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Assistive Technology Small Changes... Big Differences
Winter 2016, Issue 1, Volume 16
Community partners, including ABLE Tech staff, have been meeting in Tulsa during Phase 2 in the development of Oklahoma’s SSIP. With the plan focusing on improving early literacy outcomes, there are 7 areas wherein stakeholders will prioritize themes and choose goals to submit as Oklahoma’s SSIP to the federal government in April of 2016:
The data system is currently undergoing improvements. SoonerStart is an integral part in leading this initiative, and ABLE Tech is excited to participate!
ABLE Tech is poised to help schools overcome the challenges set out in the 2016 National Education Technology Plan (NETP).The NETP was developed by the U.S. Department of Education Office of Educational Technology. “Future Ready Learning: Reimagining the Role of Technology in Education” provides goals to ensure accessibility in technology-based learning.The goals and recommendations are divided into five categories: learning, assessment, teaching, infrastructure and productivity.The NETP also says schools should use Universal Design for Learning (UDL) practices to ensure greatest accessibility and increased learning opportunities.In his introduction to the plan, U.S. Secretary of Education Arne Duncan said that bridging the digital divide will be a priority. “If the technology revolution only happens for families that already have money and education, then it’s not really a revolution,” Duncan said.Funding to improve internet connectivity is available through the Schools and Libraries Universal Service Program, commonly known as the E-rate Program. This program provides options for schools and libraries to purchase high-speed broadband.Expanding access to underserved populations is the heart of ABLE Tech’s new project.
ABLE Tech is hoping to expand its efforts to increase literacy of students with physical disabilities with a grant from the Christopher Reeve foundation. If awarded, the High Impact Innovative Technology Assistance Grant will allow ABLE Tech to work with Local Education Agencies (LEAs) to help special education students with paralysis and/or are economic disadvantages. Often, these students have not had access to educational tools due to lack of outreach and training.The grant project, titled: “Assistive Technology Accommodations: Paving the Way to Literacy Success in Oklahoma,” would allow ABLE Tech to establish procedures for assessing student needs for reading tools. Training and support would be provided to educators, and schools would gain access to digital text through Bookshare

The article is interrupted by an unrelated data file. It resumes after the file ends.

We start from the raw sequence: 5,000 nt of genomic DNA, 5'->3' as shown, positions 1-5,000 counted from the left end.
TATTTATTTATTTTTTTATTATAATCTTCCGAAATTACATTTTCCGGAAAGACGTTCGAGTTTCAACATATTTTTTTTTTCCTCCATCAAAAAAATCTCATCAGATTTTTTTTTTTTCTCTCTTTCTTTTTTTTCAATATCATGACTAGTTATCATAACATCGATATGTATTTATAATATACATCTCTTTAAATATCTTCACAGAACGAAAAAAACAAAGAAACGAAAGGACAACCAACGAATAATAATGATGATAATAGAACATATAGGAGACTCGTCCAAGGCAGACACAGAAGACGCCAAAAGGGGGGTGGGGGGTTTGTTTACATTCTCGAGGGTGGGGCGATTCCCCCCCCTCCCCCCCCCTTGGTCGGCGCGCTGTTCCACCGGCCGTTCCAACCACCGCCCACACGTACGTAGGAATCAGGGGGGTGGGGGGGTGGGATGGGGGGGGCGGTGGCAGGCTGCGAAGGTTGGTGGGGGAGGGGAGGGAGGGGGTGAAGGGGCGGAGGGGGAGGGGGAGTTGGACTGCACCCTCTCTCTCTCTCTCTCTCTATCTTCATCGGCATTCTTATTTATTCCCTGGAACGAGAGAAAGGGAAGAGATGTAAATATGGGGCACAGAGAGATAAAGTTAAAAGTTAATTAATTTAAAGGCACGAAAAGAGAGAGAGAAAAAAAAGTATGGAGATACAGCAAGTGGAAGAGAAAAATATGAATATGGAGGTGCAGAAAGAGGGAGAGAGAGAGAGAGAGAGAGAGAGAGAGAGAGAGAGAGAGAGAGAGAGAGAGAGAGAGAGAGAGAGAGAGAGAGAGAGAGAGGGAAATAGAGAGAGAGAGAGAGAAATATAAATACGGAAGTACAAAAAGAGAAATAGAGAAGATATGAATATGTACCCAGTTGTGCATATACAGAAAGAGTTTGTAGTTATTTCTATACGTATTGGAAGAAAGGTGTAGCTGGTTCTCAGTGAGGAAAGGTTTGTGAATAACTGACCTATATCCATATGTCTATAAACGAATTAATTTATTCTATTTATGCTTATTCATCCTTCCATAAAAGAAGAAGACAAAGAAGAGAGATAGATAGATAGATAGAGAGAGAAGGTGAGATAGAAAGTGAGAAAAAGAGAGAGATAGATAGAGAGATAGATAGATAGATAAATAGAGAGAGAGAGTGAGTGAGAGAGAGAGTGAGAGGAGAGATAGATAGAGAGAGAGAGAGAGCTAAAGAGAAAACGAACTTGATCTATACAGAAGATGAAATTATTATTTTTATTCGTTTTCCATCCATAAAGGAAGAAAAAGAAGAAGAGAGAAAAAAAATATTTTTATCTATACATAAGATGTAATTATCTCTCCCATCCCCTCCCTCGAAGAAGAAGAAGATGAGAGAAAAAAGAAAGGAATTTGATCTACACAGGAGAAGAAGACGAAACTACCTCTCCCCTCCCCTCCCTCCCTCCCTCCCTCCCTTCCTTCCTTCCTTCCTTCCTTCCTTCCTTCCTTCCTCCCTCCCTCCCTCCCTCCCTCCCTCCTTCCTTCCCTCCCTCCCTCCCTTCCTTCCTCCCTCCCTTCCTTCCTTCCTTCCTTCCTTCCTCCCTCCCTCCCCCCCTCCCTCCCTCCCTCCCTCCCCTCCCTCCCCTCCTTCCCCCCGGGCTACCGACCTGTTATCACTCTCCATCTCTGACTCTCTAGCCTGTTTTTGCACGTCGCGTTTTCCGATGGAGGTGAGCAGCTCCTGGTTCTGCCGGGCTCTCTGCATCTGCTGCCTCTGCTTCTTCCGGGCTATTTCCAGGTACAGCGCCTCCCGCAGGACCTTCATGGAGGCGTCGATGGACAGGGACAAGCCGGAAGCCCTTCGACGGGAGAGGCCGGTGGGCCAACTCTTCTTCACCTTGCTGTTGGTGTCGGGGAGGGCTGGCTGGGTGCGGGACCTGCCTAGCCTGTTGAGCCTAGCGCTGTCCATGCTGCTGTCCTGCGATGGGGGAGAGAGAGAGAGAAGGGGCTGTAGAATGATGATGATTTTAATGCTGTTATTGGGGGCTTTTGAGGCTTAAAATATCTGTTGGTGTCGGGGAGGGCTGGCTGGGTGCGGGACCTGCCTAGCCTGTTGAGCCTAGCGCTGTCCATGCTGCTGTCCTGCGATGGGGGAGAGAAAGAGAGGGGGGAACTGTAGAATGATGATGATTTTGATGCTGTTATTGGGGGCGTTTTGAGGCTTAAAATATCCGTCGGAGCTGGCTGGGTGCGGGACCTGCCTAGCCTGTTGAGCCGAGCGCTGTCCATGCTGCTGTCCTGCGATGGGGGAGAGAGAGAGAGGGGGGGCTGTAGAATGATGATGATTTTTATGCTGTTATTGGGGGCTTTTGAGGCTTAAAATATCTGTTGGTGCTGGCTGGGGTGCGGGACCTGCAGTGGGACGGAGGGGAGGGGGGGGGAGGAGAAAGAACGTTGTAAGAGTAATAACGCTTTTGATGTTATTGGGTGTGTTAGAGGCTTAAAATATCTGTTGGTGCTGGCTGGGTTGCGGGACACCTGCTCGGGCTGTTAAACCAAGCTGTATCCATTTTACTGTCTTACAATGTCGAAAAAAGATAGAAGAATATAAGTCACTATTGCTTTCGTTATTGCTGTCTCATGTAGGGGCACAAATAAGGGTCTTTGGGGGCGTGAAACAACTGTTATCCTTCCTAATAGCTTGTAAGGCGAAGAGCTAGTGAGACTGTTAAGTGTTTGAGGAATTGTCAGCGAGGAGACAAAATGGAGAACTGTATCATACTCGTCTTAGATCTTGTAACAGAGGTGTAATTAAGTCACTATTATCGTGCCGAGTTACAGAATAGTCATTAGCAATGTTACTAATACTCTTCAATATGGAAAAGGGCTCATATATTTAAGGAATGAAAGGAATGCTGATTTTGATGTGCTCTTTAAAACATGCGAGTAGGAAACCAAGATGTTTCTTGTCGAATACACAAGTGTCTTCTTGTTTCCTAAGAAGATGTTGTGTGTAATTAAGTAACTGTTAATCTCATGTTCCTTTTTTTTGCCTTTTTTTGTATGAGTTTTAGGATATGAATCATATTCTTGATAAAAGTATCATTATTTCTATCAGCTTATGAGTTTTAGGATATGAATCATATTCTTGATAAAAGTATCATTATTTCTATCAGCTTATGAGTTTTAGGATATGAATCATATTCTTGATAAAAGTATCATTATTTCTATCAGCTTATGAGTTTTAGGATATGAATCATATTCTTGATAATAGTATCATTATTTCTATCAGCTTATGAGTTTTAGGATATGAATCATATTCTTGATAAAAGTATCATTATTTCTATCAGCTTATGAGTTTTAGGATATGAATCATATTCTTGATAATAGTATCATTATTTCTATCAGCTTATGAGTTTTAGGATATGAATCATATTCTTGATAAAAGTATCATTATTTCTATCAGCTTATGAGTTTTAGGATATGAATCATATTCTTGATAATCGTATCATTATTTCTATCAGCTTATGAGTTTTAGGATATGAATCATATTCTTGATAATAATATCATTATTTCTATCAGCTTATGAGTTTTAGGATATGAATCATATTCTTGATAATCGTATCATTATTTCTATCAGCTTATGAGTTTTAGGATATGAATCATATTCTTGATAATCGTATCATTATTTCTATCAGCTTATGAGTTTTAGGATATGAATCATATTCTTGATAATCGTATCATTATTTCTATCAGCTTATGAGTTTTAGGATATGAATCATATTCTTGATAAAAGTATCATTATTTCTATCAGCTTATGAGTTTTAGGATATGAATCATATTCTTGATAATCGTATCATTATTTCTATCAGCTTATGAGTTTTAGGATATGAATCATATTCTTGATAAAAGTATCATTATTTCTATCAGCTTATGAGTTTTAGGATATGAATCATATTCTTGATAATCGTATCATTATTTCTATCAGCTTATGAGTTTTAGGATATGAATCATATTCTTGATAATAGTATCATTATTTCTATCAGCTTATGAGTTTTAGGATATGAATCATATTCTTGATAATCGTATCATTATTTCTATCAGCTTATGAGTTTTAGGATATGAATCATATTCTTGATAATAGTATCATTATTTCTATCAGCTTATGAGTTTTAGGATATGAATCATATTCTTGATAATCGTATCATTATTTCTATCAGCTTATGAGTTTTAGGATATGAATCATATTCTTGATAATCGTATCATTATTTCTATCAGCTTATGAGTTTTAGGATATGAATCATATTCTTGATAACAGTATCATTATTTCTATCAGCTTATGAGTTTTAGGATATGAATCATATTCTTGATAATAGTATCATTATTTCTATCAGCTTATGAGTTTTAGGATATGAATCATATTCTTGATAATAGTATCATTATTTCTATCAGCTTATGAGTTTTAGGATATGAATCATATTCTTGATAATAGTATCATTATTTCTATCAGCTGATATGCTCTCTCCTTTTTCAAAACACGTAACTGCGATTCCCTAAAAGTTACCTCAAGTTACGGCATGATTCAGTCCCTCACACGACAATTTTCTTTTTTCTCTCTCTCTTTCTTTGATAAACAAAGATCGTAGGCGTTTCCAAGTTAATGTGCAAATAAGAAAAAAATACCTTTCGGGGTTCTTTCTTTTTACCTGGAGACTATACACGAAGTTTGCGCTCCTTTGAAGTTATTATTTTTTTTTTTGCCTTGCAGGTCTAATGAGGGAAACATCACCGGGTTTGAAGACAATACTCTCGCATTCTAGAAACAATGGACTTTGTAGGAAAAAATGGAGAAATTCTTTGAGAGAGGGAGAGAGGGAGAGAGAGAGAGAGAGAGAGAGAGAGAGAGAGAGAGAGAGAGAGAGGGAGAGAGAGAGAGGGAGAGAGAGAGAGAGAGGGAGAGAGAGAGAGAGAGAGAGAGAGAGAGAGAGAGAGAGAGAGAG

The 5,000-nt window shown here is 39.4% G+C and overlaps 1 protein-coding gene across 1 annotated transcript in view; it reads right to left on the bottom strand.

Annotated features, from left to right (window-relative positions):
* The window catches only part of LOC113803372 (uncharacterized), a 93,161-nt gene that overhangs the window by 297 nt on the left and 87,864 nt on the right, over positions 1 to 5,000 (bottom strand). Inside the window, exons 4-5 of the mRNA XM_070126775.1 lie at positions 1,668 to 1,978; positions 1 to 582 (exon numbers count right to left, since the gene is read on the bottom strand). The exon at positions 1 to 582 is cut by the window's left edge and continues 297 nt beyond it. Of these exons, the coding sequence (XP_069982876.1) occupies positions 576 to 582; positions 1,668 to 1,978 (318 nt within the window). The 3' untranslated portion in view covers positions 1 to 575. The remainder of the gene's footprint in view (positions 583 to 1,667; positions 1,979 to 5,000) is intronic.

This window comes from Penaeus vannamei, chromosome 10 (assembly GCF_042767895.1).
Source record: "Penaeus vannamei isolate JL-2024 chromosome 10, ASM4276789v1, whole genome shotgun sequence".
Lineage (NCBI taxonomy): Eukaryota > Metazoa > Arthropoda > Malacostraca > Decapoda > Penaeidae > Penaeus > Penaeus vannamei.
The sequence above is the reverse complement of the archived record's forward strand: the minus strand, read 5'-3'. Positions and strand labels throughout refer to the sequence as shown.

.Planning is also underway for ABLE Tech’s 2016-17 AT Support Team Training for Oklahoma public schools. Fall sessions will be for schools that have not previously attended the team workshops and will focus on AT consideration and assessment. Advanced workshops for district AT Teams that have participated before will offer more in-depth student case studies and hands-on AT activities.Spring sessions will be open to all teams and will provide training on AT implementation and procedural guidelines. The program is designed to culminate in the spring with all participating teams adopting district guidelines for providing AT to students on IEPs.
The Eye-Pal Ace is a portable and easy-to-use reader for individuals who have difficulty reading printed text. Read your books, letters, food packages and prescriptions with the press of a button. Use our exclusive AudioMinder features to display a large clock, set an alarm and get appointment reminders. The Eye-Pal Ace has a built-in screen to display photos, magnify small objects and enlarge text. This battery-powered product weighs only 3.5 pounds and is Braille-display compatible. For a six-week trial, visit: http://oec.okstate.edu/loan/detail.php?item_id=3062
The Assistive Technology Act received an additional $1 Million in the FFY 16 omnibus appropriations bill! ABLE Tech’s Funding for AT Guide has been recently updated and will be available online and as a PDF later this spring. The guide describes possible public and private sources of funding and strategies for obtaining AT.
Dina Anderson is the Occupational Therapist Specialist for Oklahoma ABLE Tech. She specializes in assistive technology for daily living needs and learning/cognition. She graduated from Texas Woman’s University in 1999 with a Master of Occupational Therapy degree. Her Bachelor’s degree in Recreation Administration and Management comes from Oklahoma State University. Prior to joining Oklahoma ABLE Tech Dina worked as an Occupational Therapist in the public schools for 16 years and was an assistant professor in the Occupational Therapy Assistant program at Tulsa Community College for two years. Dina obtained her Assistive Technology Professional (ATP) certification in July 2015. Dina and her husband, Scott, have two daughters.